A role for metered energy data in community-led lending

by Blog

This post summarises the potential role for metered energy data in community-led lending products, as being explored by Carbon Co-op and partners on a project funded under the Green Homes Finance Accelerator programme. 

What are Metered Energy Savings and why might they be useful to this kind of project?

Metered Energy Savings (MES) look at the actual metered energy use (metered gas and metered electricity) after retrofit measure(s) are installed, and compare it to what energy would have been consumed in that home during the post-retrofit period, had there not been a retrofit, i.e. a ‘counterfactual’ energy use.

Metered Energy Savings as a methodology originated in the United States, where it is now a requirement on large scale funding programmes, including those linked to the Inflation Reduction Act (IRA). 

This focus on actual metered energy use is very different to the estimates we currently use across programmes in the UK. Currently, schemes such as ECO, allocate savings from tables using a starting and finishing SAP rating band (differentiating between those in the lower part of a band, and those higher) and floor area segments. 

Establishing the SAP rating for a scheme like ECO only requires an EPC type assessment – this is based on a ‘Reduced’ version of the SAP methodology. Importantly, this is based on a number of assumptions about the home (such as when it was built), and limited input data. It only estimates energy use related to ‘fixed’ things such as the heating and hot water, ventilation systems, and fixed lighting. It does not take into account a household’s actual energy use before or after a retrofit – it is a ‘model’ that can be quite far removed from reality. 

Using a method like Metered Energy Savings (where metered data is available) could allow us to more accurately quantify the energy savings achieved in reality. For parties like One Stop Shops and contractors, if savings were much less than anticipated, it could act as a useful trigger for investigating issues with installation quality or occupant understanding and use of the systems. It’s potentially a much more honest and insightful metric, which chimes with a lot of the values we share across partners. 

What data do you need to run a Metered Energy Savings calculation?

At its most basic level, you can run a Metered Energy Saving calculation using: 

  • Smart meter data 
  • Post code (for location).

This is the version Carbon Co-op uses currently for its PowerShaper Tracker tool.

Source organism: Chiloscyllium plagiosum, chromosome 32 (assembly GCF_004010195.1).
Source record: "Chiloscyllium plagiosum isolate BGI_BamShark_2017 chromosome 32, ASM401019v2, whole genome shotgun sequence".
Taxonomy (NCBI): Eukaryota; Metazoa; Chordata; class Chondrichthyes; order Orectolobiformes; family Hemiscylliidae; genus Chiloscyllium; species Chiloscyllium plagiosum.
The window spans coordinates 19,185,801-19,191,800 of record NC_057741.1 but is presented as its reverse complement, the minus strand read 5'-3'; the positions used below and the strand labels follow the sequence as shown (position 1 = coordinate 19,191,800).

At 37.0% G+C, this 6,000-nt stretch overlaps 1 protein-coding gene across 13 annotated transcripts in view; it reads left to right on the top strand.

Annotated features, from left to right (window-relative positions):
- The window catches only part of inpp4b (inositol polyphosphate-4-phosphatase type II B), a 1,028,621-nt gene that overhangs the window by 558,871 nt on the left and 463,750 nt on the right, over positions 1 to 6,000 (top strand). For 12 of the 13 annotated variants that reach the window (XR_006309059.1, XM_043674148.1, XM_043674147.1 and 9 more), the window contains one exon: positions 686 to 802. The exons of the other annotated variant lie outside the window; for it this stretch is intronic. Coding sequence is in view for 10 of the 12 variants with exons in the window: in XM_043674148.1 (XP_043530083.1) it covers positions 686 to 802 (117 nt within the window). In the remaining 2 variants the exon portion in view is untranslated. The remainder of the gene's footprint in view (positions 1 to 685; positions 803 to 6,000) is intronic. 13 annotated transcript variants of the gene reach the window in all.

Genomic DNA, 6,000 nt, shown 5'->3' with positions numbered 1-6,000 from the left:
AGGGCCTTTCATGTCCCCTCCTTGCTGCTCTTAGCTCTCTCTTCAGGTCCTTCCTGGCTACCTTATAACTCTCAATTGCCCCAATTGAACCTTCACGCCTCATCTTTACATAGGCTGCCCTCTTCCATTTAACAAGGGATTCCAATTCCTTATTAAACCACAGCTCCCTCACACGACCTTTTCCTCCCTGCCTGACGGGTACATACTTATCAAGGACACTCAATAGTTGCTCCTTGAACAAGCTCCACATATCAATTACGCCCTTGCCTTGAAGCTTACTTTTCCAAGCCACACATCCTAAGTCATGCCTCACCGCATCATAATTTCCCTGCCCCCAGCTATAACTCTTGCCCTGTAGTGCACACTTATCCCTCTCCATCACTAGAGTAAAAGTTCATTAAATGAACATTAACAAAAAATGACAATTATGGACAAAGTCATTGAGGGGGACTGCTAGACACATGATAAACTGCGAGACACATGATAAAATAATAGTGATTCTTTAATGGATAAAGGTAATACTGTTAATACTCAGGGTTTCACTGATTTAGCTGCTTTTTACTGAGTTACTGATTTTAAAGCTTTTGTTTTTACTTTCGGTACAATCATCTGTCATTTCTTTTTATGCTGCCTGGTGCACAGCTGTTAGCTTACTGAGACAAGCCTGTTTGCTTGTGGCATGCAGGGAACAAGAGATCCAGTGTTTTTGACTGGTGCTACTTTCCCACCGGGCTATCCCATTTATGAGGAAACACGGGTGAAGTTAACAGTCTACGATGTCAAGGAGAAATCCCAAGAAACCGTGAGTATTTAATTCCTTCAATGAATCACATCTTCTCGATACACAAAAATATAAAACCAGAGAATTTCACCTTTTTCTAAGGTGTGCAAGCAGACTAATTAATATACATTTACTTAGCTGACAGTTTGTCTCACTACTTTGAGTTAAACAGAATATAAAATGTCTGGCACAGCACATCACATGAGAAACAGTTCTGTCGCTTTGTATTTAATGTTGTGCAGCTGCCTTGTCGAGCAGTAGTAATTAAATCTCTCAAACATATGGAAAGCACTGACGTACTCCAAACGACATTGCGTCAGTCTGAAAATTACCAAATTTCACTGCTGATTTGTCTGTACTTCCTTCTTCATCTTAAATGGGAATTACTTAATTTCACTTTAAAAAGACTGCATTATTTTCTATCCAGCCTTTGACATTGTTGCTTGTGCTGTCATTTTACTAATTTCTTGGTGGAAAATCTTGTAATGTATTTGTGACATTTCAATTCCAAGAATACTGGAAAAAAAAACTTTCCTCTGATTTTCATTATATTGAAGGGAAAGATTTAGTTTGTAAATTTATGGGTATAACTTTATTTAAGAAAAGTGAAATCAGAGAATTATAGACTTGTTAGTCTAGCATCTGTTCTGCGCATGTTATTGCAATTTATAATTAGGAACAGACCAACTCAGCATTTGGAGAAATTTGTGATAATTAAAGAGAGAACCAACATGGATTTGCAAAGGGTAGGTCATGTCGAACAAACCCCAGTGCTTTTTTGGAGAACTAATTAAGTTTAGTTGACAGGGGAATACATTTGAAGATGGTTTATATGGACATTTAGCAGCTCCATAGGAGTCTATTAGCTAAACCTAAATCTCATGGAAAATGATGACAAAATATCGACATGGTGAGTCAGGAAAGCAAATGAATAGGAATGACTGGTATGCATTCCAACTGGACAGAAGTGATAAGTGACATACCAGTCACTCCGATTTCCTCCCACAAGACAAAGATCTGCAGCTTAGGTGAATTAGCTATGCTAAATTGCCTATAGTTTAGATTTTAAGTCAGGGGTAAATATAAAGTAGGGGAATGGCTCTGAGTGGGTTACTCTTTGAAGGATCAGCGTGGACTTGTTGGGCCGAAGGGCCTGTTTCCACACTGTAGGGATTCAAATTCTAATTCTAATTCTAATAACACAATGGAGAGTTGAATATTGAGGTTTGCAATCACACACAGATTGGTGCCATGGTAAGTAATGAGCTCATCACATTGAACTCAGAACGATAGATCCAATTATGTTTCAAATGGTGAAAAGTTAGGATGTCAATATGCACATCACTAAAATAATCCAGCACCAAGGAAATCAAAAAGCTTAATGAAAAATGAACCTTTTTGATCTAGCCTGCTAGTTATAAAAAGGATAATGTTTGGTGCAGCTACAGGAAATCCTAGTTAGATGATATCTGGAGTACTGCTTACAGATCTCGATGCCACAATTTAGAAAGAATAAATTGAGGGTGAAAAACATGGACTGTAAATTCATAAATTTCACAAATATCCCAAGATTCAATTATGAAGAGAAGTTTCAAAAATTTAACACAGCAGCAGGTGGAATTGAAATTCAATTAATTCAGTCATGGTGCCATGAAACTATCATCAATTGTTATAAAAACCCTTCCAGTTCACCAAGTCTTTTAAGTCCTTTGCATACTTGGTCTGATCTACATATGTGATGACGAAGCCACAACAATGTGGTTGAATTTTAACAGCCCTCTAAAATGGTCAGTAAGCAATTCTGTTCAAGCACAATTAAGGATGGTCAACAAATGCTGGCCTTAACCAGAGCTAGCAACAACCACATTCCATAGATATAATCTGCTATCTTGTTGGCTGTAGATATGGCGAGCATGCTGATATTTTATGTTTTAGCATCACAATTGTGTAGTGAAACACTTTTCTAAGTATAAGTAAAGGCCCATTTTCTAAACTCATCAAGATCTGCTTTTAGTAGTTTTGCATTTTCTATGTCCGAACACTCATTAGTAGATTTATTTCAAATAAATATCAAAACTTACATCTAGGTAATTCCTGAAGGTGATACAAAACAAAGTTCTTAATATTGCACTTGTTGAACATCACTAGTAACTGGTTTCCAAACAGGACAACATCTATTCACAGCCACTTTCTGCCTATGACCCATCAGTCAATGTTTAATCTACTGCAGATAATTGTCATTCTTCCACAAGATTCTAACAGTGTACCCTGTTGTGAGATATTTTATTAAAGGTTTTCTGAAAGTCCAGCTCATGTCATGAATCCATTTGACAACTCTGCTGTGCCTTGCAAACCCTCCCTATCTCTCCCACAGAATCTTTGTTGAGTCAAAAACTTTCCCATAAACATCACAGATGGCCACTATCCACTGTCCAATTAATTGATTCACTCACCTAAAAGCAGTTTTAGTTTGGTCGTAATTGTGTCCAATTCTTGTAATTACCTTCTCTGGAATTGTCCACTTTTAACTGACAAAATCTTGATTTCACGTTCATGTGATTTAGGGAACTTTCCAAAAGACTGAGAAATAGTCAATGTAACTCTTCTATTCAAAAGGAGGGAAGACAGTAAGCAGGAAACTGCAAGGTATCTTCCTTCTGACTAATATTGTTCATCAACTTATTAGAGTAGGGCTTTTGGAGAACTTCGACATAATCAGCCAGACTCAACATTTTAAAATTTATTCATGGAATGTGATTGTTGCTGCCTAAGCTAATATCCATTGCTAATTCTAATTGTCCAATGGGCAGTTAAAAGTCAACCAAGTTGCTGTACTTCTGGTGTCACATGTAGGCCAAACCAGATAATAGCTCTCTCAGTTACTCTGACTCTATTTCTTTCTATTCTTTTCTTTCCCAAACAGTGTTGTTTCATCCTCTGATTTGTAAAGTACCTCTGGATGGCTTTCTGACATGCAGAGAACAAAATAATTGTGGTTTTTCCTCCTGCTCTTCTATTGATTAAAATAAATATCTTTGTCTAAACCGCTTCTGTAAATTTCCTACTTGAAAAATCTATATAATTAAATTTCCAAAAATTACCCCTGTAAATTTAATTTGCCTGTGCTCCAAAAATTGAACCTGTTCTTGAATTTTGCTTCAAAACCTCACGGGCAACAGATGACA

The location is used to match weather data (external temperature). This is important, as we know that temperatures vary year-to-year, meaning that we very rarely use the same amount of energy to heat our homes as we did in the previous year. 

Using this baseline ‘pre-retrofit’ energy data, combined with weather data, the methodology fits a regression model (either using the ‘hourly’ or ‘daily’ model, depending on best fit). It generates a counterfactual for what the energy use would have been given the weather conditions.

Carbon Co-op’s PowerShaper Tracker currently reports the following metrics:

  • Pre and post retrofit Energy Use Intensity (EUI)
  • Post retrofit Carbon Intensity 

These are based purely on the observed smart meter usage data.

  • Normalised metered energy consumption (the ‘metered energy saving’), per fuel used in the home – by kWh, and as a % reduction or increase. 
  • Carbon savings, in kg C02e.

The tool also provides some comparative data: 

  • Pre-intervention consumption (the year before the retrofit)
  • Post-intervention consumption (from the first 365 days of the reporting period)
  • Postcode area average consumption (from publicly available datasets)
  • LSOA (local super output area) average consumption (from publicly available datasets).

Follow-on innovation projects (such as RetroMeter) are looking to develop the methodology to further reduce bias and increase accuracy. For example, by: 

  • Comparing a home to those similar, and who haven’t had a retrofit (this can help separate out the energy changes due to retrofit from the energy changes happening in society more broadly – COVID and working from home is a good example of this).
  • Using internal temperature data to account for the fact that householders often ‘take back’ some energy savings as they are now able to heat their home more than they could before. 

These two approaches aren’t ready to roll out just yet, but could help provide an even more robust energy saving metric for future lending.

In which situations can you run the calculation?